[amazon_image id=”0691165610″ link=”true” target=”_blank” size=”medium” ]Tesla: Inventor of the Electrical Age[/amazon_image]

The book is particularly interesting on the lack of form and direction in the early stages of commercial development of a new technology. Standards had not been agreed. Different technical approaches seemed equally viable. Companies were forming – and going into receivership – and the investment risk was substantial. Rich investors (hello J.P.Morgan) were trying to corner new markets. Patent litigation was common.Tough choices had to be made between promoting ideas and licensing the patents versus holding patents and going into manufacturing.

In this confusion, sober analysis was insufficient to make technical and financial choices. What Carlson calls ‘illusion’, the building of sufficient belief in a single path to the future, was critical: “We need to understand and appreciate how inventors and entrepreneurs forge relationships that foster a balance between imagination and analysis.” The inventor has to inspire his (or her) backer, the businessman has to keep the creative genius grounded (no pun intended). One could see it as creating the focal point in a game with many possible outcomes, and hence sometimes the phenomenon of to what might be not the best technical outcome.

So, a fascinating read on the early development of an important new technology, as well as an extraordinary character. As the book observes, there was always a kind of minority interest in Tesla, a real maverick; but he deserves this fine biography.

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Inventors and manufacturers, and their economics (Version 1.0)

Courtesy of Anton Howes (his economic history blog is here) and Marc Andreessen, here are other works of political economy written by 19th century people who could and did make things. There is obviously a rich vein of literature to revisit here. This post is now updated with better links, also courtesy of Anton.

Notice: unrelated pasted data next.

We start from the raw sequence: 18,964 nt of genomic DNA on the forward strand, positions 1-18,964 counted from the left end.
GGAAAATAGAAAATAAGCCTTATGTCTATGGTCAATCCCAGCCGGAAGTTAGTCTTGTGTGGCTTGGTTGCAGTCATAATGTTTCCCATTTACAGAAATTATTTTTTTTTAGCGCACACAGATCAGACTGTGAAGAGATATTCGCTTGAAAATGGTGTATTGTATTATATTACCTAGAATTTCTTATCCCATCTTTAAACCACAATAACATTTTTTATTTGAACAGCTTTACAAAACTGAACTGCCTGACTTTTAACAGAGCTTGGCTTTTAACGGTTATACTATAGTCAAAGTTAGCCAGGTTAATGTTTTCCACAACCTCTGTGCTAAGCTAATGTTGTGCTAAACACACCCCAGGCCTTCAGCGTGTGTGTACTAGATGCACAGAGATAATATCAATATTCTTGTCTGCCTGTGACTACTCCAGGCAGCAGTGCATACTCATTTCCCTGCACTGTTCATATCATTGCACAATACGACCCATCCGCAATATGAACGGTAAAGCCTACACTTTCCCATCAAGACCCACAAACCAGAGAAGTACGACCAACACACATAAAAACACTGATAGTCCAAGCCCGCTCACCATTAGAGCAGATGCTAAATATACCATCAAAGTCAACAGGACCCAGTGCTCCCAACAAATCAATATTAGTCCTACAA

Here is his list, with his comments and a few notes from me.

“The one that immediately sprang to mind was the chemist Andrew Ure (1778-1857) and his (1835). (Free online copy.) I believe he had other works on political economy too.

[amazon_image id=”5519176558″ link=”true” target=”_blank” size=”medium” ]The Philosophy of Manufactures[/amazon_image]

My note: Here’s another, :

[amazon_image id=”1231159510″ link=”true” target=”_blank” size=”medium” ]The cotton manufacture of Great Britain systematically investigated Volume 1; with an introductory view of its comparative state in foreign countries[/amazon_image]

And a free online copy.

(1739-1808) had quite a few writings on political economy, apparently anticipating Ricardo. Here is Observations on the means of exciting national industry. My note:  this article says he critiqued Adam Smith.

John Marshall (1765-1845), the flax spinning pioneer, wrote a book called The Economy of Social Life in 1825. I’m not sure if it’s on political economy, but he certainly lectured on the topic later on in life.

(1754-1835), the agricultural pioneer and writer, had quite a few works touching on political economy and the national finances. He was apparently a notorious bore offering unsolicited advice on the latter topic in particular. Here is his History of the Public Revenue of the British Empire.  (1741-1820) may have similar works, but was a little more focused on just agriculture.